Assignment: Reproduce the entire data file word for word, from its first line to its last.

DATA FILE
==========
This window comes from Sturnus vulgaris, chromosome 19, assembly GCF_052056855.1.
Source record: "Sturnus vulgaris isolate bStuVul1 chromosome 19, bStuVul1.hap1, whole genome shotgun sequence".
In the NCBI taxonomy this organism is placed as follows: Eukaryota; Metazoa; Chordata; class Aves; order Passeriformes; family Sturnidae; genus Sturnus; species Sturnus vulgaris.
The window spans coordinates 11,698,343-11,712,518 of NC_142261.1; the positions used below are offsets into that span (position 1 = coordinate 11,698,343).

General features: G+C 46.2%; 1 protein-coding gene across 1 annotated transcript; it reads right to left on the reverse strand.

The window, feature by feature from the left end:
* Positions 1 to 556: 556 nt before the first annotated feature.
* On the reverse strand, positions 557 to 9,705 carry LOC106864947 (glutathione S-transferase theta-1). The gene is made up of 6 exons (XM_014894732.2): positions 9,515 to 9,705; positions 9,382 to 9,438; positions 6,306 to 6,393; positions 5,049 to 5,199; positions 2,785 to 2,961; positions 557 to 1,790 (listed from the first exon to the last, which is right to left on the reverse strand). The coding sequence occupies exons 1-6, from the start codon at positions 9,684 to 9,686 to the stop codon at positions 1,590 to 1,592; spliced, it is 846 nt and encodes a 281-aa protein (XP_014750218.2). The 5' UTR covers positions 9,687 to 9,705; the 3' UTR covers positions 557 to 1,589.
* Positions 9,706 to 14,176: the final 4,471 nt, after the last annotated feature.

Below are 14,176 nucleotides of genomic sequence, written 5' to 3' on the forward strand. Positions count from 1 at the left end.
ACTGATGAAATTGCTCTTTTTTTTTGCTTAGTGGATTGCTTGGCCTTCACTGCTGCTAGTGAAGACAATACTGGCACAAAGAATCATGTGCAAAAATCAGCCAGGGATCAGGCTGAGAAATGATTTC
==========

This window comes from Sturnus vulgaris, chromosome 19, assembly GCF_052056855.1.
Source record: "Sturnus vulgaris isolate bStuVul1 chromosome 19, bStuVul1.hap1, whole genome shotgun sequence".
In the NCBI taxonomy this organism is placed as follows: Eukaryota; Metazoa; Chordata; class Aves; order Passeriformes; family Sturnidae; genus Sturnus; species Sturnus vulgaris.
The window spans coordinates 11,698,343-11,712,518 of NC_142261.1; the positions used below are offsets into that span (position 1 = coordinate 11,698,343).

General features: G+C 46.2%; 1 protein-coding gene across 1 annotated transcript; it reads right to left on the reverse strand.

The window, feature by feature from the left end:
* Positions 1 to 556: 556 nt before the first annotated feature.
* On the reverse strand, positions 557 to 9,705 carry LOC106864947 (glutathione S-transferase theta-1). The gene is made up of 6 exons (XM_014894732.2): positions 9,515 to 9,705; positions 9,382 to 9,438; positions 6,306 to 6,393; positions 5,049 to 5,199; positions 2,785 to 2,961; positions 557 to 1,790 (listed from the first exon to the last, which is right to left on the reverse strand). The coding sequence occupies exons 1-6, from the start codon at positions 9,684 to 9,686 to the stop codon at positions 1,590 to 1,592; spliced, it is 846 nt and encodes a 281-aa protein (XP_014750218.2). The 5' UTR covers positions 9,687 to 9,705; the 3' UTR covers positions 557 to 1,589.
* Positions 9,706 to 14,176: the final 4,471 nt, after the last annotated feature.

Below are 14,176 nucleotides of genomic sequence, written 5' to 3' on the forward strand. Positions count from 1 at the left end.
ACTGATGAAATTGCTCTTTTTTTTTGCTTAGTGGATTGCTTGGCCTTCACTGCTGCTAGTGAAGACAATACTGGCACAAAGAATCATGTGCAAAAATCAGCCAGGGATCAGGCTGAGAAATGATTTC